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Monday, October 29, 2018

The Opioid Epidemic


The opioid epidemic.  Epidemic is defined as something that spreads rapidly among people in a community, most commonly related to a disease.  For the past year I’ve been confused as to how people making a decision to take a drug and then get addicted to the drug, can be labeled as an epidemic?  Even politicians believe conscious decisions by human beings can now be categorized as epidemic behavior.  We have entered a new era where an unwanted behavior can be blamed on an “epidemic”.  I thought an epidemic was when some disease is forced upon people?  I did not know that people could be forced to become addicted to drugs?

What separates the taking of opioids from other human addictions? So what is next?  The marijuana epidemic?  The pornographic epidemic?  I don’t recall anyone ever saying there was a poverty epidemic in the United States despite there being thousands of people who need food every day.  Even though I see homeless people downtown, on street corners and entrances/exits ramps of highways I don’t recall the news talking about the homeless epidemic.

The use of the term opioid epidemic appears to be related to people wanting us to care about those in the majority who unfortunately get addicted to opioid medications.  When social programs existed to feed and house people the response was, people should get jobs and make money to take care of themselves.  Why not the same response now?  People should be cautious and not get addicted to opioid medications.  What is the difference in saving someone from medications versus saving someone from a life of poverty?  Are not both caused by systemic issues?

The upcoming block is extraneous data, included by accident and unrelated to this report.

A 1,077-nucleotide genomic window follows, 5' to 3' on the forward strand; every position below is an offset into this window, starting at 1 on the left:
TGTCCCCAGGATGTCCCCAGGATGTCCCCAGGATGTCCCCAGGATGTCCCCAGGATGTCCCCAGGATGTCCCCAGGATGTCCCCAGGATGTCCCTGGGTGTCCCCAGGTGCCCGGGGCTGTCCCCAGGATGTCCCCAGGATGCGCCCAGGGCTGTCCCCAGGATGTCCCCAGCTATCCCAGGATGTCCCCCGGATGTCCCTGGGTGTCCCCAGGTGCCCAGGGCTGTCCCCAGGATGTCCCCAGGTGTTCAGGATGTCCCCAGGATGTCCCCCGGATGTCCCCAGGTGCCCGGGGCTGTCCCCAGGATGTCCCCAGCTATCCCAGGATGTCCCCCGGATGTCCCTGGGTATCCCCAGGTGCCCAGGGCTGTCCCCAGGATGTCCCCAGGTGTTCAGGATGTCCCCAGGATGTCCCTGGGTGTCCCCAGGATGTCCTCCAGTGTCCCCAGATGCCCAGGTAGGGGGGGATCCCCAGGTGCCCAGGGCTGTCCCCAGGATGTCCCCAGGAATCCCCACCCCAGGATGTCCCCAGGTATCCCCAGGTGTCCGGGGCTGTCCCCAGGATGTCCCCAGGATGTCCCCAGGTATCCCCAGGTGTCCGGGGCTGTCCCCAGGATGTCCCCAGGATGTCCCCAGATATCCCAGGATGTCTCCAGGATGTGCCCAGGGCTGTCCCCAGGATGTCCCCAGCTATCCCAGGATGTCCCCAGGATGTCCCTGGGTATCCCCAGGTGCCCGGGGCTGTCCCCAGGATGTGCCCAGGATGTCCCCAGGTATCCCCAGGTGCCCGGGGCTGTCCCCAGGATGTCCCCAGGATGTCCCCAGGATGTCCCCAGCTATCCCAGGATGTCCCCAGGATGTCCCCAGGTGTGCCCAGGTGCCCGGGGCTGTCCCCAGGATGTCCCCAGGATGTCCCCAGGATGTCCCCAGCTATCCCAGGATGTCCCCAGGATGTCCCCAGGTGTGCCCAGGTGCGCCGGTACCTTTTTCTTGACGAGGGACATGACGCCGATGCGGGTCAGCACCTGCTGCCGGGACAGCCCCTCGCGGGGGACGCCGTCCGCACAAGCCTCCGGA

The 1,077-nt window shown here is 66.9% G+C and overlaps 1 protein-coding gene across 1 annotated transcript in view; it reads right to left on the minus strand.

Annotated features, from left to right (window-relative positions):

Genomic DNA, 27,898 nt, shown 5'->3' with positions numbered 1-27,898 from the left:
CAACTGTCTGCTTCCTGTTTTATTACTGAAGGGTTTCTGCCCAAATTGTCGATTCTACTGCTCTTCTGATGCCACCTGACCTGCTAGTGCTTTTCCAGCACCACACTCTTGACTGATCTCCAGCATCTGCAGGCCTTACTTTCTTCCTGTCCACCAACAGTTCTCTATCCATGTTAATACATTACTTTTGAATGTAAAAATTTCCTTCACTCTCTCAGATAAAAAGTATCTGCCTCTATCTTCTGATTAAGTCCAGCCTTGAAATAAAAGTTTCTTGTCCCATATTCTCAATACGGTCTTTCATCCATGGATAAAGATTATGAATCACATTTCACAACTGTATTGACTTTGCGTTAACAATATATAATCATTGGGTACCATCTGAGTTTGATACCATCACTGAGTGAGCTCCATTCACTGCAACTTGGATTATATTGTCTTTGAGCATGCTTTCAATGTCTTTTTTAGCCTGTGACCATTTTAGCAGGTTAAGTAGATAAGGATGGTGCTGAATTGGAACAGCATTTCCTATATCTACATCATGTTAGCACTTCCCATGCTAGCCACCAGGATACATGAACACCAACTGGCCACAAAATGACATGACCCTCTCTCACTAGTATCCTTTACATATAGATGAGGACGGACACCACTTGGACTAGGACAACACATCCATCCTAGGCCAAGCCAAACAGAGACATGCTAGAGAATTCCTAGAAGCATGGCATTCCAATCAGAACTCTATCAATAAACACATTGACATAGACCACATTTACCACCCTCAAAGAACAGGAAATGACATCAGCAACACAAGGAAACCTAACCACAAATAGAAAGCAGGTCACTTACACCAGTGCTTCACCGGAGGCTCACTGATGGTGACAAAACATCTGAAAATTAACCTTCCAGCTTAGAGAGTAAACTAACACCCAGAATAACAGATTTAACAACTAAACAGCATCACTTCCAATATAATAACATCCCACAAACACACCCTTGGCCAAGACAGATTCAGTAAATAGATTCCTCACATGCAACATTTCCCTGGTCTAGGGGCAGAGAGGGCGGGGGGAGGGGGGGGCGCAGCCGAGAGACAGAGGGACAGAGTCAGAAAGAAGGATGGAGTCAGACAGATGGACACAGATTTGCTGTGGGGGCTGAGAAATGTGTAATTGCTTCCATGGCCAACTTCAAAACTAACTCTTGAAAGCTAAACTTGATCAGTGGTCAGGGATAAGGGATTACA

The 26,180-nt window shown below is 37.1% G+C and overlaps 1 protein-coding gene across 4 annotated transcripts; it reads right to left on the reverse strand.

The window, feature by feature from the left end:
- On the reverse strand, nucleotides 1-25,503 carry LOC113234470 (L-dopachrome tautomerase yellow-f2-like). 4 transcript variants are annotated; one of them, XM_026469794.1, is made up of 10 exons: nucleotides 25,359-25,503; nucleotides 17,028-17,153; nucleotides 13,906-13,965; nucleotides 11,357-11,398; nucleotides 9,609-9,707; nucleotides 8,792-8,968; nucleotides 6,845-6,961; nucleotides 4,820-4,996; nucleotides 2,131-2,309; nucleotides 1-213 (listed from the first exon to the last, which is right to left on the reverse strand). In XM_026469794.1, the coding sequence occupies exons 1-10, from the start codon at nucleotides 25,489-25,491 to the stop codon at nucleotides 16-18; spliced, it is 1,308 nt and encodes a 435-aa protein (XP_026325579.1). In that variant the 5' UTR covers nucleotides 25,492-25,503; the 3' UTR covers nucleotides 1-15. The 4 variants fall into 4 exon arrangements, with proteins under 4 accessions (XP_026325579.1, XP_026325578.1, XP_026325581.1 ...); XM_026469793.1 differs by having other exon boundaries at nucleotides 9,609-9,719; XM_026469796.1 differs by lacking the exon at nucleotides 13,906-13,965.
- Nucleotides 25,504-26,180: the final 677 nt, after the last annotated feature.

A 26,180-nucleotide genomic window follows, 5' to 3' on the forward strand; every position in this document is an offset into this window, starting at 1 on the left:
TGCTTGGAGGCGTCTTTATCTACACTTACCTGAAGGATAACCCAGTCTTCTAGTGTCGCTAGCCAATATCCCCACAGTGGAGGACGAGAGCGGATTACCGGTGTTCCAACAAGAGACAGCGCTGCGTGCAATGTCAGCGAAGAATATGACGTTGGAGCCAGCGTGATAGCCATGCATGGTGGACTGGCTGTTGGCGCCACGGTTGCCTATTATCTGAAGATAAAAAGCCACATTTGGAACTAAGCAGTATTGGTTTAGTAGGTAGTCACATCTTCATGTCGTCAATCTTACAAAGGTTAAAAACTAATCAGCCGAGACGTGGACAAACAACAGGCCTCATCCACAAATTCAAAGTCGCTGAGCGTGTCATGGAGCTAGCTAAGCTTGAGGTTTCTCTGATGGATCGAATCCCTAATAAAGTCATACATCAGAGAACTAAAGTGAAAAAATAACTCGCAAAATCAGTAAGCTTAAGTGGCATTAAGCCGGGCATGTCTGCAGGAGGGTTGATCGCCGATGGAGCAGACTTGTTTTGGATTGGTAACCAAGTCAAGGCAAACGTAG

I especially cringe when politicians talk and support legislation to assist those with opioid addictions.  It seems like selective choosing of whom to assist.  If the people impacted look more like you, there seems an inclination to want to support them.  Call it reverse welfare.  Yes, I have compassion for those who are suffering due to addictions.  But the key is not to help them after they get addicted.  The key is to provide information that tells people in advance to avoid specific human choices that may lead to their being addicted to either a substance or to some type of behavior.  The medical community should share the burden in resolving this “opioid crisis”.  Are they not the source of the problem?

So now we are in the epidemic era.  What’s next? With the events of the weekend maybe someone will  identify  a “hate epidemic”.  Come on people.  It’s about bad choices we make.